'Rude awakening' for some

Not that CSAs are right for every farmer, says Greg Bowman, editor of, a Web magazine.

"It's been rather a rude awakening for some farmers, going from selling by the ton at a local feed mill to growing things by the pound for people who believe they have a stake in deciding what you're going to grow," he says.

But when it works, it's great for both sides, says Kathryn Jensen of Rochester, N.Y. She has been a shareholder in Peacework Farm for 10 years and says she's in tune with the seasons and the struggles of "her" farmers. "Supermarkets have almost completely isolated the consumer from the natural food production cycle," she says.

And that's why CSAs are "a revolution in agriculture," says David Ward, director of the Rodale Institute, a non-profit educational and research organization in Kutztown, Pa., that works to promote sustainable farming.


"Just the act of going and picking up a box puts the consumer much more into the mind-set of 'Where is this food coming from?' and 'Why is it available now?' "

It has been a huge shift in the Jensen household. Her sons now know that asparagus is available in the spring and strawberries in the summer, and neither will be on the table in December. They're also much more adventuresome eaters, she says. "My older son, who's 10, loves kale, collard greens and Brussels sprouts," she says. "I tell people that and they're floored."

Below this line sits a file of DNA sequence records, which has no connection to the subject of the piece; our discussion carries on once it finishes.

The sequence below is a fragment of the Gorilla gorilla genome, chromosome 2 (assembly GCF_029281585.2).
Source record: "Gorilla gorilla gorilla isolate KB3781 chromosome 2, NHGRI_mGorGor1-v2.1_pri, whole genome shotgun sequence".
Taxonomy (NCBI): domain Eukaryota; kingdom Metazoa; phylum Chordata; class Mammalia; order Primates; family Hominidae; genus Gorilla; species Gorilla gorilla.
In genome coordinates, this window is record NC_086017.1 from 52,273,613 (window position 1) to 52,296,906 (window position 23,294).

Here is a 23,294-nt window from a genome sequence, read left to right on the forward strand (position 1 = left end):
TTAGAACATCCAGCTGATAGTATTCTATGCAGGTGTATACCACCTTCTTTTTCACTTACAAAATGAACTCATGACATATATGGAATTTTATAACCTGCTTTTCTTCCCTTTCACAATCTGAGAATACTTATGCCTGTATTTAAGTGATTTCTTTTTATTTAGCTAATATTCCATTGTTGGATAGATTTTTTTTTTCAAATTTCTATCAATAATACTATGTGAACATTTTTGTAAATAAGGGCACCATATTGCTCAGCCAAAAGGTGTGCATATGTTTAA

Donna Camp joined the Moores' CSA a year ago. It has taken her Urbana, Ill., family a while to get used to eating things she didn't know existed before, such as the green, knobby ball called kohlrabi, a mild member of the broccoli family.

"We didn't know that cabbage could taste that good," Camp says. "It's really made us question what we have been eating before."

An idea is born

The CSA movement got its start in the USA in 1986 from farmers who had spent time on Swiss and German organic farms. In those countries, the idea of producer-consumer alliances was inspired by the co-op movement in Chile in the 1970s. The first CSA farms in America were the Great Barrington CSA Garden in Massachusetts and Temple-Wilton Community Farm in New Hampshire.

Today, not all CSAs are alike. There are farms on which the shareholders work a certain number of hours each season. And there are others in which shareholders just leave the farmer a house key so a driver can drop off the food.

The harvest itself is growing more varied. CSAs began as vegetable farms, with some fruit thrown in. Today there are all kinds of shares that include flowers, herbs, milk, butter, yogurt, cheese, poultry, eggs and meat — often lamb, pork and sometimes beef.

Anecdotes and recipes

One thing as crucial as sun and rain to a thriving CSA is a newsletter. It gives members weekly updates on what's in the greenhouse, the ground and the reaper.

Hauter has been writing a newsletter for the 400 members of his Virginia farm for nine years. Each week they get a dispatch on his ongoing battle with a bear over who controls the beehives, an update on an errant billy goat and some musings on farming. It has become so popular that his members are pushing him to turn it into a book.